Logansport Pharos-Tribune from Logansport, Indiana on April 19, 1895 · Page 4
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Logansport Pharos-Tribune from Logansport, Indiana · Page 4

Logansport, Indiana
Issue Date:
Friday, April 19, 1895
Page 4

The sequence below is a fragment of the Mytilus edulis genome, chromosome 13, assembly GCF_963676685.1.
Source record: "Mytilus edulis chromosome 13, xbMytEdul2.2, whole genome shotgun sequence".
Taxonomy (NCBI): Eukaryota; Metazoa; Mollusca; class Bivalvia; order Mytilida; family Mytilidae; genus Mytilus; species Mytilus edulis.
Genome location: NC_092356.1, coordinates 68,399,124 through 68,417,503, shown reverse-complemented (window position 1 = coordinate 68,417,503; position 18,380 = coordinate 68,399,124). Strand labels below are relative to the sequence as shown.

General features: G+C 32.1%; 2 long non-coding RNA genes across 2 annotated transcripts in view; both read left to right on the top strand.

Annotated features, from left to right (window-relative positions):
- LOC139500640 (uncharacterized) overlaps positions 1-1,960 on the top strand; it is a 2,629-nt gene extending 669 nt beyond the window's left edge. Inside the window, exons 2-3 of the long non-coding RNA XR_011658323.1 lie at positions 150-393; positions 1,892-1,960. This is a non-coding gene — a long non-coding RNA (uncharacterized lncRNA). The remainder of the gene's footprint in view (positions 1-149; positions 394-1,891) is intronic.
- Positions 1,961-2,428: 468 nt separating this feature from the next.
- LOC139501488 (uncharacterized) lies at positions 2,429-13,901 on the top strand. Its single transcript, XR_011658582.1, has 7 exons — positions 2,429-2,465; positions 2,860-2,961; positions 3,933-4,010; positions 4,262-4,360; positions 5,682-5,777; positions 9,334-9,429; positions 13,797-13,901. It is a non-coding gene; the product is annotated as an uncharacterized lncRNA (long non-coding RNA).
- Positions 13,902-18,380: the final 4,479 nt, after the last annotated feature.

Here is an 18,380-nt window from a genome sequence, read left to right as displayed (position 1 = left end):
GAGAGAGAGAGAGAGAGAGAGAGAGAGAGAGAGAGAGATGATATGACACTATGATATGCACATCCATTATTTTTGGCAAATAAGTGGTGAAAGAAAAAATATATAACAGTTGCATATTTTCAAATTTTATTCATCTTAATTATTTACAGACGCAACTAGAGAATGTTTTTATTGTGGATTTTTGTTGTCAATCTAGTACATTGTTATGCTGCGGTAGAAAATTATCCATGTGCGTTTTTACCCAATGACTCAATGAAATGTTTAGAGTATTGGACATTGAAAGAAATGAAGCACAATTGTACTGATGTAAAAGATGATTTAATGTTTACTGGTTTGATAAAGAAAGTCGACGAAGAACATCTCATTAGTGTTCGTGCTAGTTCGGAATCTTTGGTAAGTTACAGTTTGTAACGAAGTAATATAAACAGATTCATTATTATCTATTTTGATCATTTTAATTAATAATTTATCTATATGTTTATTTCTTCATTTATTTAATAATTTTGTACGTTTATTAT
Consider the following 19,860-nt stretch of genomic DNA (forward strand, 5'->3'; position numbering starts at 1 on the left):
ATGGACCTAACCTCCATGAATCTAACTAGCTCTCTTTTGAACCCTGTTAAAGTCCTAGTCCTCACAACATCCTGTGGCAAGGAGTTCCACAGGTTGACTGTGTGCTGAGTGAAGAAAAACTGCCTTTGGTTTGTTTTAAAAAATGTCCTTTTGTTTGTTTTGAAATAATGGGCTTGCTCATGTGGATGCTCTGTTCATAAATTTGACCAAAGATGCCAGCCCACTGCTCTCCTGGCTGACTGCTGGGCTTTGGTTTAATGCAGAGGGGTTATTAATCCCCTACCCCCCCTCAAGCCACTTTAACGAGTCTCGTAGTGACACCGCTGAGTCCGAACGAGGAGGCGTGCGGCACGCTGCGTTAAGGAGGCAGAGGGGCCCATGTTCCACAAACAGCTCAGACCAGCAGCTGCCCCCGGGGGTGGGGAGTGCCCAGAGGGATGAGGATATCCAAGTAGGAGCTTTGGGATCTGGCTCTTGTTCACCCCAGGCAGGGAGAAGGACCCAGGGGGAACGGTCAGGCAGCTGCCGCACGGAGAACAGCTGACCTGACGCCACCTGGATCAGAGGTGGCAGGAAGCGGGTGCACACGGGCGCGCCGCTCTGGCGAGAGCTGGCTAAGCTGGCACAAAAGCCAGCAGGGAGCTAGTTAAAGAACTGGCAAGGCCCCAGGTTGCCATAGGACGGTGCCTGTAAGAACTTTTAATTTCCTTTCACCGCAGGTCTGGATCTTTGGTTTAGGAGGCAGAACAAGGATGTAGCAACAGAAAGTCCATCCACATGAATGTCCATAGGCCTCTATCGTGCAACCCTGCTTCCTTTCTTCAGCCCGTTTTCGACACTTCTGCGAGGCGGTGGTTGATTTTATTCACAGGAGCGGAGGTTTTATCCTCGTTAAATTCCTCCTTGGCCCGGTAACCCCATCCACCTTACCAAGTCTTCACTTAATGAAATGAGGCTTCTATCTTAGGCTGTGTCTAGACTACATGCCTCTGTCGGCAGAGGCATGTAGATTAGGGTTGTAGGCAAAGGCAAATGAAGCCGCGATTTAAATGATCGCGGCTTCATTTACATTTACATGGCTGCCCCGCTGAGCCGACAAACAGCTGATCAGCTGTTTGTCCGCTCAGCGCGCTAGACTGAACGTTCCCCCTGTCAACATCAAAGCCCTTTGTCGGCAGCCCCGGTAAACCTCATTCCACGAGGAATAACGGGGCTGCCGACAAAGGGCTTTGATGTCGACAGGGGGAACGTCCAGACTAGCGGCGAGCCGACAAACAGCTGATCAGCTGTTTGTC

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CORNER ON Chenille Covers and at the lowest possible figures. Every lady wants • new cover for her stand -when. spring house cleaning 1 is over and John, Gray's is the place to get one. P. 8.— Atother case of those bargains bed spreads aro on the way and will be In thin week. These are positively the best bargains ever offered. Go and look even if you 4o not intend to bay. DAZLY JOURNAL Published every day in the week (except Monday) bj tfoe tOSAKBPOBT JOTONAL CO. W. S. WRIGHT A. HARDY C. W. GRAVES S. B, BOVEB VIOI >• Sue.. Dl STKANGE ALASKA INDIANS. They Live In a Region That la Kich In Precious Metals. Their Dnllet* nnd Domestic Utensllt !H»d« of Pure Silver and Copper—A Trl!3« That Maintain a System of Slaver/. Price per Annum Price per Month $6.00 BO State National Bank, Logannport, Indiana. CAPITAL _ $200,000 J. ». JOBB»OM, FKK8.C 8. W. tjLLKRT, YICJC PKK8 'H. T. RKITHBINK, CASUTKK. I. f . Jobnuon 3. W. Cilery, 3. T. Elliott, W. M.Elliott, W.H. Snider. Bay and sell G-ovurniuent Bonds. Loan monev on personal security • And oollftterala. Issue special cwr- HflaateH of deposit bearing 8 per oent when left oue year; 2 pur cent per utnmu -wbpn deposited G month*. Boxes in Safety Deoosit Vaults of this bank for the deposit of deeds, Insurance policies, mortgages and other valuables, rented at from *f to $15 per year THE OmciAL PAPEB or THE CITT. [Entered a* neoond-olaM matter at the Logtni- portfott Office, Febtoarj 8,1888.1 "FRIDAY" " ~" "gg THAT there are many prosperon» people in the country la shown by the fact that almost 110,000 persons have Bled incomb tax returns. FOOTBALL is not tbe only (fame In which college students engage that le productive of fatalities. Although vbe base ball season bae hardly opened a fatality U already reported. A student of the Oberlln academy, at Oberlin, Oblo. was struck on the hf ad by a "liner" Tuesday and died a short time after. ELY'S CATARRH CREAM BALM Is quickly Absorbed. ClPBiis-es the Nasal Passages Allays Pain and Inflammation- Heals the Sores: Protects the Membrane from Additional Cold Restores the Senses of Taa and Smell. IT WILL CURE. HAY' A particle Impelled Into each nostril nnd Is acnwotilA. Price fio rents ut Druirelst or by Mall. KIT BROTHERS, 50 Warren St., New tort City. Lake Erie i Western. Peru Union Station, . through tickets sold to points Inline United •MM and Ciuwda. SOUTH,; Arrive.;' Depart. «1 inrtlannpolls Ex., P 7.00am TOK giwwth of bicycle macufactur.. lag is most remarkable. An exchange eays "the total number of bicycle manufactories In the United States was but six in 1885, with an output of only 11,000 wheels and in 1890 but seventeen, with an output of 40.000. At the present time there are one bun dred and thlrty-elx factories, which will make an aggregate of nearly or quite half a million of wheels." S35 p m Depart. 10:82 am 4:15 pm 7:00 tun , Ho, 35 Toledo Kniresa, 3 Ho. >ffi Evening Impress S.... SJO p m Ho 151 Local Ftel^httt —.4.* P«" SOUTH. Arrlre." go. 80 Mall * Express 3 W;12 a m Ho M Detroit Kxpretm s!.'.'"" 9:66 p m Ho. JfiO Accommodation df. •, D. DaJly, S, Dully cjcept Sunday. •No. 22 does not run north of Pem Sundays. tftuii!) Moniluss, -WednegUujn l"ildays tuid Son- ftKimi Monday, Tuesday, Thursday and Satur- UDton depot connections at BloomlnRton and Ffcorla for pi Ints west, southwest aud northwest. Dliftt connection* made ai Lima, 1'osiorla, fremcnt ortamiufk) lor.nll points east. Unniwlintp connections at Tlpton with trains on Bain Line nnd 1. AM. C. Dlv., lor aU point* Hoitb.Soulb, >nai and West. Mo, Indiana. COMING DOWN! TDK following highly commendable resolution was adopted at the recent meeting of the Northern Indiana Teachers' association held at South Bend: . •*•'& '•• "We desire to express our approval and pledge our support to'alleffortrio make public schools of the people, free from political, sectional and re- llglouB entanglements, devoted solely to the work of securing the most In. telllgent, conscientious and patriotic citizenship In those committed to our care." COL. A. K. McCLUHB, editor of the Philadelphia Times, who has probably been the defendant In more libel suits than any editor of a dally paper In the United Skates^created a sensation Wednsuday In a Philadelphia court during the trial of the suit of ex. Mayor William B. Smith against Mo. Clure. The veteran Pennsylvania editor fearlessly arose and charged that he was not being fainy treated by the court and also that hla witnesses were being bribed, at the same time re. questing hie counsel to withdraw from the case. AN Oregon jury acquitted a minister on the ground of insanity, who, armed with a revolver, entered a Portland bank at noon, held up the cashier, bound him and dragged him in the vault and when captured waa emptying trays of gold In a sack. His in. sanity seems to have taken a practical turn and wa§ allied with considerable method. Insanity will hereafter be as popular with bank robbers who wish to escape the penitentiary as it is at present with murderers who have no desire for a close acquaintance with hemp. On the headwaters • of the Copper river, in Alaska, about two hundred miles from the sea coast, where a white man has never been allowed to visit, dwells a strange and peculiarly mysterious race of Indians, says a correspondent of the St. Louis Globe-Democrat. In recent years', through some unknown means, they acquired possession of a few guns, and _npw when they come down to. the trading, posts on Knock river, at the' head'bf Cook's inlet, they often bring bullets '.molded oat of silver and other metals. The Alaska Commercial company's agent, three years ago, obtained several of these bullets and sent them to San Francisco to be assayed, and the returns Indicated that sixty-five per cent, was silver, the remainder being copper and lead, with a slight trace of gold. The Indians have a great many primitive weapons and cooking utensils, all of which are rudely, though skillfully, made out of pure copper. They,-have frequently informed the white traders that silver and copper abound in immense quantities at tho< base' of a certain peak back of Spirit mountain, which is now reckoned as the highest mountain in North America by surveyors and engineers who have viewed ii from a distance. It is known that these Indians have no means or knowledge of reducing ore, and it seems almost certain that they must, be telling a true story about silver and copper being found in almost pure quantities in its native state. The" winter is the only time the Indians visit tho coast for trading purposes. In the summer the post on Kneek river is abandoned on account of the rapacious appetite of the.mosquitoes, it being impossible for a human person to survive their attacks. Several instances are known where they havo killed and devoured Indian dogs. The- natives, for that reason,. give tho coast a wide berth .in the.summer. They ure shrewd and very active traders, and will not tolerate lying or deceit on the part of a trader. Over a trivial mistake in the weight of a piece of tobacco, intentional or otherwise, they killed the trader some years ago,, and then fastened up the store and left everything undisturbed, where it was found the following spring. The gunboat Pinta made an unsuccessful effort to apprehend the murderers. Subsequently it was learned who the real Indian murderer was, and the trader's successor killed him. He, however, lost ; no time in getting out of the country, and barely saved his life. Along in the early spring some two hundred or three' hundred Indians come down to the post laden with huge bundles of rich arctic; furs, tho most valuable and highly' prized of which arc the black foxes. The trading begins by the Indians bartering off one skin at a time in exchange for money, and then the trad-. ing goes. the other way, the Indians, purchasing domestic goods. This sort of thing usually lasts a month, and then they pack up and return into the mountains, which are impenetrable to a white man on account of the deep snow and dense undergrowth. The women carry the packs and the males act as escorts. The women are small and puny, though very wiry and active, while the bucks are very large, active, nnd of sinewy frames, very powerful and expert wrestlers. They resolutely refused to allow white miners to go into then- country. Three years ago a party of. ten, armed and provisioned, started up the Copper river to find the traditional mountain turn over the refuse heaps for bones and- fish offal. The. friendship of the French governor for the agent rose out of an adventure with a panther which haunted the purlieus of the old monastery on the headland which served as a country residence for the former. The brute was the terror of the household and destroyed all the pet animals, but no one was found brave enough to encounter it until the agent undertook to "sit up'' near the carcass of the last "kill," and, with the moon in his favor, give the quietus to the panther with an express bullet. The governor could never"be too grateful, and' his pretty brunette daughter, in the white muslin dress and broad straw hat, who had lost her pet rabbits through.! the depredations, smiled sweetly! and admiringly upon tbe Englishman,. Thereafter he was always a persona grata, and a .hero in the small social circle of Selambique; welcomed to the exclusive "at homes" of the wife of. the colonel of. infantry, and invited t<3 participate in the arrangement of the ceremonials, and sports of the annual fete.-' '•"'"" CANDID CRITICISM. It Wai » LltUe K«rd on the Work of »n lmpre«»lonl«t. Impressionism in art is, roughly speaking, the reaction against the use of excessive and careful detail; it consists in representing nature broadly, and as she appears to the poetic eye. Yet such an interpretation of art does not admit of carelessness any more than the microscopically-faithful method; and when its devotees allow themselves the slightest inaccuracy of line and feeling in thus dashing off broad effects, they are no longer apostles of the true. i John Durand says, in his life of A.,.15. Durand, that a distinguished African explorer, M. Mizon, on Ms return to France, brought with him a young negress, twelve 3-ears old, allied Sana- bon, who became, for a time, a favorite in society. One day she was taken to see the pictures in the Ooupil gallery, and her entertainers wore naturally desirous of knowing how a perfected art would affect such an uttes savage. She was asked to tell what she saw, and answered readily enough, as she came to one canvas after another, that she saw trees, men or animals. Finally she was led up to the canvas of an impressionist on an easel by itself, and interrogated in the same fashion. She hesitated for a long time. Then she walked" up to the picture, 'looked behind it, and retreated again. "What do you see?" urged her companions. "It is a horse," she returned, hcsi- .tatingly. . . The intention of the artist had been to represent the margin of a pool, where a woman, with a child standing beside her, was washing clothes. /ABOUT BLUSHING WOMEN. Highest of afl in Leavening P'owei— Latest U. S. Gov"t Report Baking Powder PURE of silver, where the natives molded ', '-"fter. •""! . their bullets. They were met by a ; blushed for him used at one time to be large party of Indians who'learned of • a pretty common form of insult Even their approach, and warned them if ; n °7 th * P h ^« we " u f h to rclate B . ft , to be found in our daily newspapers. they persisted upon continuing their i » uu loun " m uu f u ^ ^vv^ F ^. nation the whol» nartv would b« mns- Th _ e poet \ounff lays it down in his Are tbe prices on bicycles, 'so lowjire they now. tnnt they ale within letch or all, old nnd your-ir, rich and poor cnn enjoy ihMnselws alike. High grade bicydas lor 145 at the (BURGMAN CYCLE CMU and arc for yourself. the Bicycle Mwenger Service. 421 MARKET ST. PHONE.BO. W HTdo people complain, of bard times, when anj wcman or man can rocke in m ta'otio *day ras'ly. jUi hnvo nrard ot the wonderful ,'. Meet** of lit Climax Dlub Wasber: yet many w '"' it to think the? can't make tnonry selling tt; but takp money selling ft-, bnt any — ,...y. l-oMniS" fiery family nantaoae. Dt bas made H78.S8 In tbe la.it tbiee . afier r-ylngallewDfea and attendlnt i:'«WfQl»r business be*!* 1 **. Ton., dart haw* •---;»» aoon M pe< >ple know joo bare It for /WDdfora, P'shWMhw. Addrtis-Uw Mf«. Co.,« Starr ATC., Celnmbua, Ohio, AMID all the agitation of the money question, and the many unreasonable statements and arguments of theorist! It is well to look for a solid footing. For a safe and sufficient expression of a true financial polio;, there Is nothing better than the financial plaok of the platform adopted at the national Republican convention of 1892, which la as follow*: "The American people, from tradl tlon and interest, favor bimetallism, and the Republican party demands the use oJ both, gold and silver aa standard money, with such restrictions, and under such provisions, to be determined by legislation, aa will secure a maintenance of the parity of value of the two metals, so that the purchasing and the debt-paying power of the dollar, whether of silver, cold or paper, shall be at all times equal. The interests of the producers of the country, its farmers and Its irorklDgmen. demand that every dollar, paper, or coin, issued by the: /OTernnetit shall be M good *s apy. other. We commend the wlie and: oatrlotlc stepi already taken by oar eoTernment to leoure an International conference to adopt luoh meMure* :a* •ill iniure » parity of value betweei /old and illTer for uie ai money throughout th« world." mission the whole party would be mas sacred. The miners very sensibly returned and abandoned the search. Over in the interior, back'of the country inhabited by the Copper Indians, lives another tribe, which are refused permission to visitthe coast for trading piirposes, and consequently aro forced to sell their furs to the Copper Indians. It is also said that the Copper Indians "Night Thoughts" that "the man who blushes is not quite a brute." Darwin's observations determined the fact that blushing is confined to the human species. _ ..V FOND OF THE LETTER H. have many tribes in absolute subjection. The Indians are exceptionally intelligent and observing 1 , but very reserved toward the whites. When questioned closely they freely admit that their objection to close association with white people is on account of their debasing influence on the coast tribes, whom they aver were ruined by affiliating 1 vrith civilization. The g-eneral opinion prevails that when the government forces these Indians to open this country up to exploration many rich gold and silver minus will be discovered. IN FRENCH INDIA. A Plctureique View of the Town Where St. Francix Xnvlor Preached. As the evening- falls, the lights shine through the little casements of pearl shells, and the sound of the gnitar or violin is borne upon the "breeze; the bell of the cathedral tolls for vespers, and. the veiled figures of the women can be seen on the shore flocking- the sacred edifice. It was here, says the Gentleman's Magazine, that St. Francis Xavier preached; his memory is yet fragrant through the land, an«i tnost of the people still are Catholics. Presently the ,moon rises over the Ghats and lights •up the distant ruins of, the robber fortress, on a lofty and seemingly inaccessible buttress, and throws an' ever- widening beam of silver upon'the silent side of the river. Soon the tide; is in PB- Hen U«o It for an Initial In Names When : Any Other Would Do. "It's a peculiar thing," said the knowing clerk in a New York hotel which, according to the Sun of that city, is noted more for its hospitality than it is for its inquisitiveness into the character of its guests, "it's a peculiar thing tbe fondness that the average man lias for the letter H as an initial. How I don't suppose that there are more middle names begging with H than with any other letter, M or R or S or B, but nine men out of ten, if they are in doubt about a middle initial, decide on H. Now, my middle initial is W, but for every letter 1 get, except from people I know well, that has tny initial right I get three in which it is put down H. "It's very seldom too, that you'll find a man with sufficient strength of character to leave out the middle initial of tho man he's writing to if he doesn't know it, so he claps in an H and lets it go. There seems to be a prevailing superstition that a man isn't just what he ought to be unless he has a middle name, and that the chances are very strong that that name begins with the eighth letter of the alphabet. "Now here's another instance. Cast your eves over this page of our register. ' That is mostly late guests who drop in here late at night and sign names, other than their own. See the result: 'Charles H. Jones ; ' 'John H. .Smith,' 'George H. Bobinson,' 'A. H. Brpwn,' *P. W. Brown,' and so on. There are ten names on that one page tn'e middle jn'*'** of which' is H. Isnt any more ornamentiii. and 1 can't sec that in any respect it has an advantage over the rest of the alphabet. Yet the human race sticks to it wHb a fidelity worthy of a more important cause. I'd like to have some wise man tell me why." ELASTIC HOTEL BILLS. U»w Uratnrann M*y Bant a Tattoo oo Their Employe™' (rank Account. "How much shall I make out your bill for?" inquired the country hotel clerk, as the guest v.-as leaving, says the New York Herald. "Make it out for what I owe," replied the man, a little surprised, "The bill is six dollars," continued the clerk, with an ingratiating smile, "but I'd just as soon make it out for nine or ten dollars. It's all the same to us." "Perhaps it is," the puzzled guest exclaimed, "but it isn ? t to me. Why should I pay nine or ten dollars when my bill is six dollars?" "Aren't you a drummer?" the clerk suddenly demanded. "Certainly net." There was a pause. and then the guest suddenly demanded: "What's, all this business about fake bills, anyway?" "We always make out bills 'to suit' for drummers," explained the clerk, "so's they can corae out oven on their expense accounts. A traveling man who pays us six dollars can get a receipt for ten dollars if he likes, a.nd when he settles with his employers ho shows them the receipted bill nnd pockets the difference. 1 thought, you were a drummer." "Xo, I'm not," replied the guest, "but I know a good many drummers. In fact, I employ about n, hundred, and 1 notice that when they eomc to this town they always stop at this hotel. I observe, also, that, it's a two-dollar joint, and that I'm always charged three dollars and a half. Never niiad, though, I'll Jay for the next man who stops here." And as he went out the clerk looked as if -he thought he had put his foot right in it, and the foot was held there. BISMARCK'S HONORS. Some FCIT of Thorn StHI Exlftt In Spite ot ', ,y .,, the Cynic*. Some time ago a man took it upon himself to assert that the modern woro- 'an has forgotten how to blush. This imputation was launched at femininity in general with so much bitterness and .asperity that one might-gather there- from that blushing is a virtue, and that not to blush is criminal. Whatever the . connection between the sudden height- ning, of color and innocence in the case of women, however, the blush is considered a sign of grace by men. Cynics have always maintained that women can cry about anything, and at a moment's notice, and it is indeed pretty well known that many actresses can squeeze out real tears nightly at the proper moment; but blushing is more diiiicvjt to acquire as an art. Blushes are evidently considered as important by the generality of men. For instance to call a man ; 'an unblushing scoundrel" is a distinct slur on his char- to tell another that you It I* Hard to Find Another for tho Irou Chancellor. What order or decoration can be given to Prince Bismarck that he does not already possess? Two lions, one sun, one red eagle, one black eagle, one white eagle, ono white elephant, the Order of Christ, the Golden Fleece, the chrysanthemum, the orders of St. Hubert, St. Andrew, St. Stanislaus and St. Anne; crosses, crowns and scepters innumerable, form only a small part of tho great total. Wnen Sedan was in the distant future, says the Pall Mall Gazette, Napoleon III. conferred on him the grand cordon of the Legion of Honor, and the emperor of Germany and king of Prussia presented him with the iron cross for valor when it was in the immediate past. His first decoration was a medal for saving life. He won it just fifty-three years ago, when he plunged into the waters- of the Wendelsee to rescue a drowning groom, and he received it from the hand of Frederick William IV. Ilis first honorary degree was conferred upon him by the University of Halle in 1SC7. How man}' honorary degrees has be received since then? And now German papers are asking hopelessly: What new decoration can be found for one who possesses all? In truth itMs impossible to say. England might, perhaps, make him an honorary senior wrangler or a research B. A., but, failing that, it seems as if the scroll of glory were exhausted. ENGLISH WOMEN CHANGING. Utterly Cnllte the Sentimental Crraturo* of the Old KMp.imlcea, In his "Notes Upon London" M. Au- gustm Filon claims to have discovered the new women in England. The English girl of to-day, he says, is utterly unlike the sentimental, languishing creature of the old keepsakes. She is dry and hard, and her form is tall and straight. The race is developing on Darwinian p«inciples. Men .are giving up marrying, -or, at all events, they marry less than they did. The women, therefore, no longer seek to please the men as they did. They go out into the world and compete with the men. There are women's clubs where every sort of subject is eagerly discussed. According to M. Filon, here is a specimen English familv: The mother is the widow of a Cambridge professor, and she has fonr daughters, of whom the eldest is thirty. The mother has very advanced political opinions and constantly speaks in public. She lives alone. The eldest daughter, who is a journalist, occupies chambers and is as free as anv young man. She is intelligent, happy, irreproachable. The second goes in for higher studies and teaches at Girton. The third has founded a colony for women gardeners. The fourth is a sculptor. M. Filon finds evervwherc in England a contuxual physical and mental activity. He is inclined, on the whole, to think that there js a good deal of good, as well as some harm, in. the new weman movement. HOW IT CAME. A Miracle pose and free from, all sound, swathe.-• -. Ajto wtn8t fetter tent 'any easier to- challenge of the sentinels each hour, or . .^foj'than any other letter, it certainly the bark of the wretched docs thut That WM Wrought In » Terf SlmpU Jlann*r. The Contemporary Review tells an amusing-story of how a simple-minded curate was rudely enlightened as to the wars of provjdence. A ; g-ood-hearted. curate, • -wl»<? firmly believed that Uoct was continually working miracles to- enable him to help the needy, and whose! dom had a coin i» his pocket, though, he was never devoid of the fire of charity in his heart, was accosted one d»y bv a beggar woman. ' *Hc pleaded ut'-er lack of money, and! sadly turned aside; but on tho mendicant's beseeching him to search his pockets, he hopelessly pnt his hand in. one, and to his amazement and joy, found a five-shilling piece. "Another of God's miracles!" he exclaimed; and then, addressing thft.woman: "This, coin belongs to you- Take it, and go in peace." Having- told the story a few hours- later to his worldly-minded parish priest, and suggested that they should, both go down on their knees and render thanks to God, a strange, unpleasant light suddenly broke on the mind. of the shrewd pastor, who exclaimed in' accents not suggestive of thanksgivings "Good heavens! Arc. those my breeches. that vou've on }-ou'.'" llnd a Terrible Record. A French journal relates :m incident in which a haughty functionary received what iu the vernacular of our own country would bo :v "nc;it set down." This haughty person was a member of the chamber of deputies, and much given to long speeches. One day he -foxind another deputy conversing in the lobby with a man. whose face seemed familiar to him, but whom lie could not remember. He f:v:ieiiHl 1.he man must be an mtrttding: journalist.. ••I'urclon inc." he said to the other rnun. "but whom have we here?" "Allow me to introduce to yon," an- swerod the deputy, "the man who has written more falsehoods and stupidities Ihan any othor man living." "Indeed!" said the great man. "Then my supposition was correct that lie is a journalist?" "Xot at all—he is the official reporter of the chamber." —Ex-Consul Waller, of Tamatave, Madagascar, maile only one report during his term of office, but it was an uncommonly good report, and urged the establishment of closer trade relations between the United States and Madagascar. He believed tliat we could easily make ourselves the chief source of supply for manufactured cotton, greatlv used in the island, and he thought the Madagascar government woulil befriend u.n American bank if established at Tamatave. Weak, Irritablejired "1 Was No Good on Earth." Dr. Miles' Nervine strengthens the weak, builds up the broken down constitution, and permanently cures every kind of nervous disease. ''About one vcaraoo ItcmiaffUcteA ti-itlt ncrvoiisHe.Hi, ttlrrplcMttnc**, Creeping Hcmtativn in mil legm, Slight palpitation of nt*tl heart, Dist ra f tiit a con fusion of tit f mini, Bf.rimi* loan or lapse of memory. ., IFelplitetl ao\cn with care anA" worry. I completely lout appetite And felt mu vitality utearinp out, I wax ircak, irritable anA tired, Uly ireiglit was reduced to t6O U>«., In fact f wo* no (rood, on earttt, A friend brought mo Dr. Miles' book, "Now and -Startling Facts," nnd I finally decided to try a bottle of DK. MILES' Bo- oratlvo Nervine. Before I had taken ono bottle I could glccp as well as a 10-yr.-old boy. My appetite returned greatly Increased. When I had taken tit* fixth bottle Xtt tceiaM increameA to 179 b*. f The le.mtatlon tnmy lean too* pone; Xy tierce* steadied completely; My memory tctt* fully rentored. My braimutctnetl clearer than ever. I felt a»gooAnji any'"tnnon earth. Dr. 3tUe*' Itrxtoratirt Xtrrlne if A arfMt medicine, I aiumre you," Augusta.. Me. WALTEH K. BCJIBAKK. Dr. Miles* Nervine Is sold on a positive puarantoo that the first bottlo will benefit. by the Dr. Dr. Miles' Nervine Restores Health y********^*************' I WEBSTER'S INTERNATIONAL DICTIONARY Sncceiwor of thj A Dictionary of \ BibHrapby, i Ficttott, .Etc.; gUBdardoftter.S-! Jortlee of ] ^&e one trett «t»n<Urd maihorltr, ; C. * C. XE CO., U.S.A. _^^